While on the subject of backflow I wonder how many houses meet the regs? I gather it's double checkvalves if the shower can reach the bath or basin water and far more complex measures if it can reach the WC basin.
sean

Tap on the filler loops bust internally. Stupid plastic components. Plumber's refilled the system for now and left instructions *not* to bleed the radiators until the new tap's been fitted.
Treacodactyl

That's another one of my pet hates, you should fit shut off valves near every tap but I find they often don't work that well, i.e. don't shut the water fully off or they can break/leak, and it's far easier to turn the stop-cock off. Rolling Eyes

At least you've got your heating back.
sean

'Twas the HW that was more of a concern.
Treacodactyl

Ah yes, I forgot that 'feature' of a combi and not having a hot tank there's no backup.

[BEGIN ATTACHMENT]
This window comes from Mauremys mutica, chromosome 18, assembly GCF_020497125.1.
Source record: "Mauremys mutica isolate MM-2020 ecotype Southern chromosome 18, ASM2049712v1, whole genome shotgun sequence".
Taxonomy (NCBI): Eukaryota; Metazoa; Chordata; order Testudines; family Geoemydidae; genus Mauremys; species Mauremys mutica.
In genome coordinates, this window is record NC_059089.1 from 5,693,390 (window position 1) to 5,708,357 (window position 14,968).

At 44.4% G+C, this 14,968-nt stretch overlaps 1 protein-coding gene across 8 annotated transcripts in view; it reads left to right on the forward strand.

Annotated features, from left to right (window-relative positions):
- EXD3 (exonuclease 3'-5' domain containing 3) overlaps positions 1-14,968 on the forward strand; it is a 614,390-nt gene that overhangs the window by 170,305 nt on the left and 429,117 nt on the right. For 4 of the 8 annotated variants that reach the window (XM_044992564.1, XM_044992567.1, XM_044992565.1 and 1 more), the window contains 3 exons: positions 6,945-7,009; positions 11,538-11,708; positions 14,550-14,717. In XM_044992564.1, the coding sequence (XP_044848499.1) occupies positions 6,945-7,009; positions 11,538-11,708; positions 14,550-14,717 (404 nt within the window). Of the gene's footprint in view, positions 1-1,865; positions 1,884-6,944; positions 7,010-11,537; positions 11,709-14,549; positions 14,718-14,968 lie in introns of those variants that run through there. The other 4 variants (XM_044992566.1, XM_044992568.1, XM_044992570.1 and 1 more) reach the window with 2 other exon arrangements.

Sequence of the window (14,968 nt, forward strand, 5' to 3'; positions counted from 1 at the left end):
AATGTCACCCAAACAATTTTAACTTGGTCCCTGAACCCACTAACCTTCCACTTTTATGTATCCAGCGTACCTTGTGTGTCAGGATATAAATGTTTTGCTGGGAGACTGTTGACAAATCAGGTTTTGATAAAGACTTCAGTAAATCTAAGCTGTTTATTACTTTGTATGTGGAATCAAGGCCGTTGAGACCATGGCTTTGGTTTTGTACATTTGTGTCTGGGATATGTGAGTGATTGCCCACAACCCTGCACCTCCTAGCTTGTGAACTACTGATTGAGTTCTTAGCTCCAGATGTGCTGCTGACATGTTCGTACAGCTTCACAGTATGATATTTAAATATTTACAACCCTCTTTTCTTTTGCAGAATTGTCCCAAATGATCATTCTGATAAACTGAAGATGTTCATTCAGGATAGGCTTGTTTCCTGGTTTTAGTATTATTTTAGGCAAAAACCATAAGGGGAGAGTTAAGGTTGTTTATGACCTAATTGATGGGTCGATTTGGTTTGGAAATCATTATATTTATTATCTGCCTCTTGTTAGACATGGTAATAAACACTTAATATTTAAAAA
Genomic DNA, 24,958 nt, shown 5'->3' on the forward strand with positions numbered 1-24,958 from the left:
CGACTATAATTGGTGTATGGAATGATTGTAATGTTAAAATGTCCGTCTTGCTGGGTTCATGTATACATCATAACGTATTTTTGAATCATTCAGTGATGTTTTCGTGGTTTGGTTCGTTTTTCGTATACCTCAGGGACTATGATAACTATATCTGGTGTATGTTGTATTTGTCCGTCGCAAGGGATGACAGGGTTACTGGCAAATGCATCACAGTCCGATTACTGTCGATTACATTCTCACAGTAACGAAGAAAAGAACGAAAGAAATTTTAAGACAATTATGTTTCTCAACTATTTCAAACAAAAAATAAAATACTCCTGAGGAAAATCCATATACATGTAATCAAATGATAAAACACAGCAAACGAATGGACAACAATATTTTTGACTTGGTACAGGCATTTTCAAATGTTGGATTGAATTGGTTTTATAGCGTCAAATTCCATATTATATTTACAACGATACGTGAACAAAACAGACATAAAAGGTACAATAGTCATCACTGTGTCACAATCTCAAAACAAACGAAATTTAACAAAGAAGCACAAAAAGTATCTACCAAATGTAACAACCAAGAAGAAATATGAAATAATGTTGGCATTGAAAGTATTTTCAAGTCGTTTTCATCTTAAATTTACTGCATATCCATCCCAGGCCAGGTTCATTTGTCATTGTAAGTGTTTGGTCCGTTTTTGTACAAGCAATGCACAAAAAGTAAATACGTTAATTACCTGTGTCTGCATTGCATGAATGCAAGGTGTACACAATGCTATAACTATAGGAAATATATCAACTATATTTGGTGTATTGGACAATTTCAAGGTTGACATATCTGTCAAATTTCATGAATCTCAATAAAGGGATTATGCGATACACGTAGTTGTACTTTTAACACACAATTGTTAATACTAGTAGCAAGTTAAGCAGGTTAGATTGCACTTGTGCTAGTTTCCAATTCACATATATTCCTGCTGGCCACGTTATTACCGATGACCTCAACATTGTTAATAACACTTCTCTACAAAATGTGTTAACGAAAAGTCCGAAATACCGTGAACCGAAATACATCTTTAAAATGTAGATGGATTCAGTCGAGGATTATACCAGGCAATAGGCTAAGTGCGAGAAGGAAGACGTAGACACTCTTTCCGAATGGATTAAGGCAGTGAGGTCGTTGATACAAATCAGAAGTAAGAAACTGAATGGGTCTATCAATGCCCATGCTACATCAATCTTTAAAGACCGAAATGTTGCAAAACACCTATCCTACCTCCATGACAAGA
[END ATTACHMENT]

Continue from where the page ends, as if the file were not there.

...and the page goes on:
James

Shane wrote:
. If you trap that water by closing a valve at each end (we have ball valves on ours, by the way) its temperature will increase until it is at room temperature, or even slightly more given that it has an active boiler right next to it. When water warms up, it expands, and there ain't a lot that will stop it - it will either bugger the valve seals or split the pipe.


Thats a fare point which I'd not thought of. With weak valves its probably not best to shut off a small volume of cold water next to a warm boiler.
But the alternative is to only have one valve between your drinking water and your heating system.

hmmm....the more I think about it, the more I realise there might be some sense in this law
James

Treacodactyl wrote: